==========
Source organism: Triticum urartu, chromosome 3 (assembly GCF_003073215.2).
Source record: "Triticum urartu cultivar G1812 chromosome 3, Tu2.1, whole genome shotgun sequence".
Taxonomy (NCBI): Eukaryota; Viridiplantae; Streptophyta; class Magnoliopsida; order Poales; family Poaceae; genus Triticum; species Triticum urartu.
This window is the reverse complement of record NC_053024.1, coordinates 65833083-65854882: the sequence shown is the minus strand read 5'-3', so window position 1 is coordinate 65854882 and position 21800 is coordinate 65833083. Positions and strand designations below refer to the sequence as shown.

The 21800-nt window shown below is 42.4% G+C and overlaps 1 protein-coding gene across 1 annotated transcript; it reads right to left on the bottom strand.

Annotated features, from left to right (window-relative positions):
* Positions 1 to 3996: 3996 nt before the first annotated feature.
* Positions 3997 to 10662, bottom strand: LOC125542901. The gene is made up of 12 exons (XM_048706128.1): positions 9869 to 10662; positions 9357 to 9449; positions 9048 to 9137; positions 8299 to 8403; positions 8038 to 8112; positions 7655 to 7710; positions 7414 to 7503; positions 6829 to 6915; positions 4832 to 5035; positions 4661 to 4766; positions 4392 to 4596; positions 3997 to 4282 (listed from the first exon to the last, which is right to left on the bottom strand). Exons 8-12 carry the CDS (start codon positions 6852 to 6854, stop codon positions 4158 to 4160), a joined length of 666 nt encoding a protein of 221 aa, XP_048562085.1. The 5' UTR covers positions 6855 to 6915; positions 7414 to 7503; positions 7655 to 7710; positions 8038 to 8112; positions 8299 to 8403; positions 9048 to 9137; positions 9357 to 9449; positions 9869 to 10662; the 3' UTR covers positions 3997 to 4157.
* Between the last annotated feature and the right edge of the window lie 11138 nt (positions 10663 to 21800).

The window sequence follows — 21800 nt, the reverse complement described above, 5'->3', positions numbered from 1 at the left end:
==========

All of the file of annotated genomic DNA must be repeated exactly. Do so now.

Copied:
Source organism: Triticum urartu, chromosome 3 (assembly GCF_003073215.2).
Source record: "Triticum urartu cultivar G1812 chromosome 3, Tu2.1, whole genome shotgun sequence".
Taxonomy (NCBI): Eukaryota; Viridiplantae; Streptophyta; class Magnoliopsida; order Poales; family Poaceae; genus Triticum; species Triticum urartu.
This window is the reverse complement of record NC_053024.1, coordinates 65833083-65854882: the sequence shown is the minus strand read 5'-3', so window position 1 is coordinate 65854882 and position 21800 is coordinate 65833083. Positions and strand designations below refer to the sequence as shown.

The 21800-nt window shown below is 42.4% G+C and overlaps 1 protein-coding gene across 1 annotated transcript; it reads right to left on the bottom strand.

Annotated features, from left to right (window-relative positions):
* Positions 1 to 3996: 3996 nt before the first annotated feature.
* Positions 3997 to 10662, bottom strand: LOC125542901. The gene is made up of 12 exons (XM_048706128.1): positions 9869 to 10662; positions 9357 to 9449; positions 9048 to 9137; positions 8299 to 8403; positions 8038 to 8112; positions 7655 to 7710; positions 7414 to 7503; positions 6829 to 6915; positions 4832 to 5035; positions 4661 to 4766; positions 4392 to 4596; positions 3997 to 4282 (listed from the first exon to the last, which is right to left on the bottom strand). Exons 8-12 carry the CDS (start codon positions 6852 to 6854, stop codon positions 4158 to 4160), a joined length of 666 nt encoding a protein of 221 aa, XP_048562085.1. The 5' UTR covers positions 6855 to 6915; positions 7414 to 7503; positions 7655 to 7710; positions 8038 to 8112; positions 8299 to 8403; positions 9048 to 9137; positions 9357 to 9449; positions 9869 to 10662; the 3' UTR covers positions 3997 to 4157.
* Between the last annotated feature and the right edge of the window lie 11138 nt (positions 10663 to 21800).

The window sequence follows — 21800 nt, the reverse complement described above, 5'->3', positions numbered from 1 at the left end: